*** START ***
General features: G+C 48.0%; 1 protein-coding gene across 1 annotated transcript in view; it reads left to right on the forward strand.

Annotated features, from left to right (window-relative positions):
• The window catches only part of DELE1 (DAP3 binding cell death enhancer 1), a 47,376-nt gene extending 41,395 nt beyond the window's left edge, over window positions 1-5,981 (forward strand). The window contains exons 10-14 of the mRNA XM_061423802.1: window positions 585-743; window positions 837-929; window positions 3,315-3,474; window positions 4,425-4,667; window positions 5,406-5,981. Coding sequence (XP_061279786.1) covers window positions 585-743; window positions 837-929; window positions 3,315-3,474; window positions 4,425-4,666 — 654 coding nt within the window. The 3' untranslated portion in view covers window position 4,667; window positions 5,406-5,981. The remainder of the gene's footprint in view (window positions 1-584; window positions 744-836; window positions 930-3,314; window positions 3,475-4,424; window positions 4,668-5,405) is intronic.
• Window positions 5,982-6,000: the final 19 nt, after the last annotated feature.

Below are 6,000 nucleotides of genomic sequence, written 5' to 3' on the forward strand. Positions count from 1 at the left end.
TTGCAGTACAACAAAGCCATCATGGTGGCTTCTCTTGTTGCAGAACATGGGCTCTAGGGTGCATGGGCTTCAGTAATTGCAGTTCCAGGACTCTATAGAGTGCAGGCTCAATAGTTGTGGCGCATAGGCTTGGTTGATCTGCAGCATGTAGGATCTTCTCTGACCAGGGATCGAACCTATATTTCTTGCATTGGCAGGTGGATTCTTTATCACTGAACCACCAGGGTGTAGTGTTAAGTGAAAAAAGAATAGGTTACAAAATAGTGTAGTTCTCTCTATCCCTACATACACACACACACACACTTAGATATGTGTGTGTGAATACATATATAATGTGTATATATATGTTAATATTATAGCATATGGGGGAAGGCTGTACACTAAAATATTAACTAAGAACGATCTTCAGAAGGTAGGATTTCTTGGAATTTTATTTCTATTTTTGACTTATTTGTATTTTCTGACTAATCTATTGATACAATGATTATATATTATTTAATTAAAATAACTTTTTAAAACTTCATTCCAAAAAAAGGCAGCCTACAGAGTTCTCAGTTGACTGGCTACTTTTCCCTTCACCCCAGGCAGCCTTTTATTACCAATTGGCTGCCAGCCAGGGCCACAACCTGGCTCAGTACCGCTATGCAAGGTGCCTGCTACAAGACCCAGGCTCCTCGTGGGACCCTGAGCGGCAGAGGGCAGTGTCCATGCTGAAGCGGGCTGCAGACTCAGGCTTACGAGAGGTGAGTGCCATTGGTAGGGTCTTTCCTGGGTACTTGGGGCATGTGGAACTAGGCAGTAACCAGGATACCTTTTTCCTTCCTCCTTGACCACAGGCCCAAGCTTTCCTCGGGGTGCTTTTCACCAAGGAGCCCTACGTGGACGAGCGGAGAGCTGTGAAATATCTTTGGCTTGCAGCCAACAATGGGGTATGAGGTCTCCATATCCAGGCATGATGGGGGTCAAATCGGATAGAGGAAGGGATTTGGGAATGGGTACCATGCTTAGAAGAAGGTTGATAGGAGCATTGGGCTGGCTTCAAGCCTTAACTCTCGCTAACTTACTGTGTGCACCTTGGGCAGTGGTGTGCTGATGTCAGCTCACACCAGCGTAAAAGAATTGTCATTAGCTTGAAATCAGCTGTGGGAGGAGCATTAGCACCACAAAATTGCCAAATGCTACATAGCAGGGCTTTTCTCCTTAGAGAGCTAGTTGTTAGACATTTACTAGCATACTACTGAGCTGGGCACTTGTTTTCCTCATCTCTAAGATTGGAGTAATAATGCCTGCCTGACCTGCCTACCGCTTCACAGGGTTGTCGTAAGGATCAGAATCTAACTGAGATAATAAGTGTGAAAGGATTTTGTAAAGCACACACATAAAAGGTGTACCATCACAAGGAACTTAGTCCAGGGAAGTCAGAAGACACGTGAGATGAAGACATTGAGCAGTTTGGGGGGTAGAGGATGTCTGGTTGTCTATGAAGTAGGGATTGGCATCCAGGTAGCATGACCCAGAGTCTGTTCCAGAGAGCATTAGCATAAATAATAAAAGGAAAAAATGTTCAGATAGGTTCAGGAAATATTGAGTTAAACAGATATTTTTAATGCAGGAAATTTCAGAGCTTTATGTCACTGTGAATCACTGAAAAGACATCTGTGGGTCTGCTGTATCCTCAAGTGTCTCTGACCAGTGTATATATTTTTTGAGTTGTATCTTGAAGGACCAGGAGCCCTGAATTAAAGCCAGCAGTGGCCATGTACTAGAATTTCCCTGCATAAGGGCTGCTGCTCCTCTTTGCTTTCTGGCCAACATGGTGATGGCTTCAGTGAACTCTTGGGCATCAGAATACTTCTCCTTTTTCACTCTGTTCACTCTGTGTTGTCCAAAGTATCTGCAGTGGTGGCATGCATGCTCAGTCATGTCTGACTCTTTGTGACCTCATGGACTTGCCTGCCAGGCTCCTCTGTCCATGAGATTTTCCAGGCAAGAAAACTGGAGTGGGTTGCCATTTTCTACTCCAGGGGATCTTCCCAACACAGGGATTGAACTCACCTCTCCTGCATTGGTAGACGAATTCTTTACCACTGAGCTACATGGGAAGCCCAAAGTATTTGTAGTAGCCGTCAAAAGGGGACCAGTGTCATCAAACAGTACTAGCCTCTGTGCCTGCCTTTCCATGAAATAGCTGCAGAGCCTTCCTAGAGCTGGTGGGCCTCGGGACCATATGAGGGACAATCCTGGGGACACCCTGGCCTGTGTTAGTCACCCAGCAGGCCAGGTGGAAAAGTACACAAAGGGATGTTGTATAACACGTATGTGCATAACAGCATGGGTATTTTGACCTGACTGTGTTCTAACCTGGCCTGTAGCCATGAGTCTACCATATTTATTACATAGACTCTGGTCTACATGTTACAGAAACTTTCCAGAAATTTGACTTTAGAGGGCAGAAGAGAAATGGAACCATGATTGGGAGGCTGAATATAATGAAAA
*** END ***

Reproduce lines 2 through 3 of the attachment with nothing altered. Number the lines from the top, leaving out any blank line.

Annotated features, from left to right (window-relative positions):
• The window catches only part of DELE1 (DAP3 binding cell death enhancer 1), a 47,376-nt gene extending 41,395 nt beyond the window's left edge, over window positions 1-5,981 (forward strand). The window contains exons 10-14 of the mRNA XM_061423802.1: window positions 585-743; window positions 837-929; window positions 3,315-3,474; window positions 4,425-4,667; window positions 5,406-5,981. Coding sequence (XP_061279786.1) covers window positions 585-743; window positions 837-929; window positions 3,315-3,474; window positions 4,425-4,666 — 654 coding nt within the window. The 3' untranslated portion in view covers window position 4,667; window positions 5,406-5,981. The remainder of the gene's footprint in view (window positions 1-584; window positions 744-836; window positions 930-3,314; window positions 3,475-4,424; window positions 4,668-5,405) is intronic.